Yes, not knowing that I was being anything of an activist. I just thought the whole idea of segregation was something rather foolish and we would all come to our senses very quickly. So I thought. And that if one can show people that everybody is really the same and we all love the air and the trees and ice cream that we were really very much the same. And that is still my rather simplistic view of the world: That if we could only get to know one another, if we could only see how much we have in common, and that the things that are different are cultural, a lot of them, and they are learned things. We come to Earth, I feel, with a completely open heart. And then we're told that we have to close it off to certain things. And that's a great shame.
When you were just 5 years old you sat in a whites-only section in a train station. What was the reaction when you did that and were experiences like those things that influenced your music as you grew older?
Well, as a 5-year-old waiting for my parents for a train to take us to visit our relatives in Philadelphia, there I was all dressed up in my Sunday clothes, and my mother wanting me to sit and cross my legs at the ankle and be quiet. I of course had too much energy to sit there, and I saw the sign and it did say "whites only" and I thought, well, there wasn't anybody sitting there, so what difference would it make if I were to go over there and sit and play? Why would it bother anybody? Of course my mother and father took a different view, and said, "No, you should come back over here and sit down." I wasn't rebellious. I was just silly. I was just 5. What did I know?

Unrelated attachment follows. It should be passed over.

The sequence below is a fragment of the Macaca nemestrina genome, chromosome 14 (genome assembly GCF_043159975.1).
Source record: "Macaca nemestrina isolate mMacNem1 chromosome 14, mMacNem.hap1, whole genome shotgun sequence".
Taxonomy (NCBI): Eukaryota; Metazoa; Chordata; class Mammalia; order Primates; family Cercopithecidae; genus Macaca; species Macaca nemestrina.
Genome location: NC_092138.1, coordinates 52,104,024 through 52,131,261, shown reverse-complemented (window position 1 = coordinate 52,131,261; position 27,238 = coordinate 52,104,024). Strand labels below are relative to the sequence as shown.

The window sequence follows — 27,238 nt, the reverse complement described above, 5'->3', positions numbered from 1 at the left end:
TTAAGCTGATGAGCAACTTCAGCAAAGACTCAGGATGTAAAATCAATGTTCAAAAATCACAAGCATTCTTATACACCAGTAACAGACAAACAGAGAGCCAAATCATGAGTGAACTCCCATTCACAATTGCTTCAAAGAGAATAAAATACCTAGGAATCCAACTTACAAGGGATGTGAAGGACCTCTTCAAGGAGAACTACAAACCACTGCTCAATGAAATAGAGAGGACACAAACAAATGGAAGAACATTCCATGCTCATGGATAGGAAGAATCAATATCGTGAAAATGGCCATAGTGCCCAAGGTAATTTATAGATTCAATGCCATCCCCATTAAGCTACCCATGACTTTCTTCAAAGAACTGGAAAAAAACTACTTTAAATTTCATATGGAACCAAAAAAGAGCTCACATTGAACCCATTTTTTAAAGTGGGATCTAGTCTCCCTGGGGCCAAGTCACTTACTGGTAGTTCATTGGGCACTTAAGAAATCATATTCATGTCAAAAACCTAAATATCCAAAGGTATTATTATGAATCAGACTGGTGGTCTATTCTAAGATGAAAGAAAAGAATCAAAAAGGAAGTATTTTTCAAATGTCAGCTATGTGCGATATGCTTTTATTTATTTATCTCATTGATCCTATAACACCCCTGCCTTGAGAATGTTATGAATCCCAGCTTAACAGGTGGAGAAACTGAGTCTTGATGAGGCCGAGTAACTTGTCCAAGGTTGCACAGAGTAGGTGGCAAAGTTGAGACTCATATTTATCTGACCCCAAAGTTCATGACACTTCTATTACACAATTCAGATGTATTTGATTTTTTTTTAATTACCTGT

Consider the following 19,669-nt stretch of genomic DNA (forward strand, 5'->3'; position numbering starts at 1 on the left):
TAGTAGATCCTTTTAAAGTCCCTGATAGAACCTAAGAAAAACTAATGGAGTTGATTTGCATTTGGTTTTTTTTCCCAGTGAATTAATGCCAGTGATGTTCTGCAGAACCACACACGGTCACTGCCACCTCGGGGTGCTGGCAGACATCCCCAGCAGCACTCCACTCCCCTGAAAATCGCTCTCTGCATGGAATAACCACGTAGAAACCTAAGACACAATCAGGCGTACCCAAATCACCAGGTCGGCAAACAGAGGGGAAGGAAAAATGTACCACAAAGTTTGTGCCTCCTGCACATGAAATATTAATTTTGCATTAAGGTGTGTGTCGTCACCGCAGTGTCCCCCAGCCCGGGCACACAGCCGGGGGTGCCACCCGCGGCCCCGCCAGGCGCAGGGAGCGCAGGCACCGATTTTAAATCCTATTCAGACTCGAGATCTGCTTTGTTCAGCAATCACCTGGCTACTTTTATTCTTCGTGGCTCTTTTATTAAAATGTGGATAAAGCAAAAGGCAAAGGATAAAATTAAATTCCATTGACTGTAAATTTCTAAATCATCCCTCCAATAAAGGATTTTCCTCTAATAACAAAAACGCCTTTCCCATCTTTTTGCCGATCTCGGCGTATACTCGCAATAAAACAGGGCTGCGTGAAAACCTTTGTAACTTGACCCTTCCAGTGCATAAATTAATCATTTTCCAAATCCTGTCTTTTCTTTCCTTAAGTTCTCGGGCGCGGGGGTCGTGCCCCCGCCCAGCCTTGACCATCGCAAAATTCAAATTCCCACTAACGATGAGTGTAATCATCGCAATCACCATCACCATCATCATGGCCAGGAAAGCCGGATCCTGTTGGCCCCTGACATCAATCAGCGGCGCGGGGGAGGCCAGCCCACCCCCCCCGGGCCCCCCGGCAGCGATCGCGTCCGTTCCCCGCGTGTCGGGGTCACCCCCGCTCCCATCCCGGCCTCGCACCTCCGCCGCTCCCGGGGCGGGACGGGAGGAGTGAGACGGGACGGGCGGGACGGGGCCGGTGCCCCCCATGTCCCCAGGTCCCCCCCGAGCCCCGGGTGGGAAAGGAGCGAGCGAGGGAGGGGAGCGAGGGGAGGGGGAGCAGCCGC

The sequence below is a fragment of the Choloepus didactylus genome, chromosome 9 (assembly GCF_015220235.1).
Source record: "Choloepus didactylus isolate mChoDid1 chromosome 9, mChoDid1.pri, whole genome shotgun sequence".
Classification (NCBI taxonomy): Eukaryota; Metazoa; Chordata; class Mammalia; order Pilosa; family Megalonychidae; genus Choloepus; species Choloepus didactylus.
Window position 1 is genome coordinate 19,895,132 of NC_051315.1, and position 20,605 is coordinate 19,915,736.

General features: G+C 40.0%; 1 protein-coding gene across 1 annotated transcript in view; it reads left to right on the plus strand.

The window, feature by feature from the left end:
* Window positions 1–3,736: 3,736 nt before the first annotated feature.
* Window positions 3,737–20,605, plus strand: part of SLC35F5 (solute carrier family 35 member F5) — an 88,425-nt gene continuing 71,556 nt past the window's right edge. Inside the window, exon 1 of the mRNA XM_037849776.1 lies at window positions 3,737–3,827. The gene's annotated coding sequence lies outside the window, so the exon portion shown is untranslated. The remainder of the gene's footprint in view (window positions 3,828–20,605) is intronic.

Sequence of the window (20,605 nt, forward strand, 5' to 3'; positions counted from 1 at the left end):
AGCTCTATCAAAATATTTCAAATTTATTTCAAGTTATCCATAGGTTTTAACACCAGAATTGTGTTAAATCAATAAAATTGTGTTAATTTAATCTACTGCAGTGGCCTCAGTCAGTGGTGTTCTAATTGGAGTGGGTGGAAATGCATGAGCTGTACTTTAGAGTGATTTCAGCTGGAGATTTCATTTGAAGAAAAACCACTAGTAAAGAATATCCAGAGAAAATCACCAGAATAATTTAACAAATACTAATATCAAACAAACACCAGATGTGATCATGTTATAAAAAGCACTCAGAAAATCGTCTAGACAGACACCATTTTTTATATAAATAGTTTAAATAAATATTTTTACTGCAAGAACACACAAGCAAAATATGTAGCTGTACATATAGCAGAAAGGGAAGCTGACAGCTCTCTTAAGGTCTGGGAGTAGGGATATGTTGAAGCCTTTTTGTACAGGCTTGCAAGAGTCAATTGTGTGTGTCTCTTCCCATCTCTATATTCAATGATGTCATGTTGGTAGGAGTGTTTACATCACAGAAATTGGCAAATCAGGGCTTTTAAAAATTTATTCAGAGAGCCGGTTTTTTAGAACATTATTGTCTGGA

I didn't experience anything untoward at that time but I certainly learned just a few years later what segregation really meant in going to see President Eisenhower, who used to come to Augusta on frequent trips to play golf. We would go and watch him as he would go into his church. This was long before crowds were kept far away from our presidents. But my father made us understand: We could watch the president go into his church, and then we would go to another part of town and go to our church, but that we were not welcome in the same church that President Eisenhower would attend. I found that also to be rather ridiculous. Didn't they have have Sunday school in Reid Memorial Church where President Eisenhower went? And weren't they singing "Jesus Loves Me?" There isn't anything in the song that says Jesus loves this set of people but he doesn't love this other set of people. And so I had a lot of questions about the segregation of the races when I was a young child and I still do. Because I simply did not understand how we had come to that place in our thoughts.
What about in the world of music?
I would prefer to be able to say: "There is no segregation. There is no tension. Everyone is loving and wonderful." But what we learn very quickly is that music is also a business. And the same kind of influences that can come into the way a corporation might be directed or handle itself in the public, I'm afraid one can come across these same things in the music world.
At one point you start chronicling racist phrases or languages you hear into a journal, things that you hear not only in the U.S. but around the world. What was the utility of that for you? What did it mean to write them down?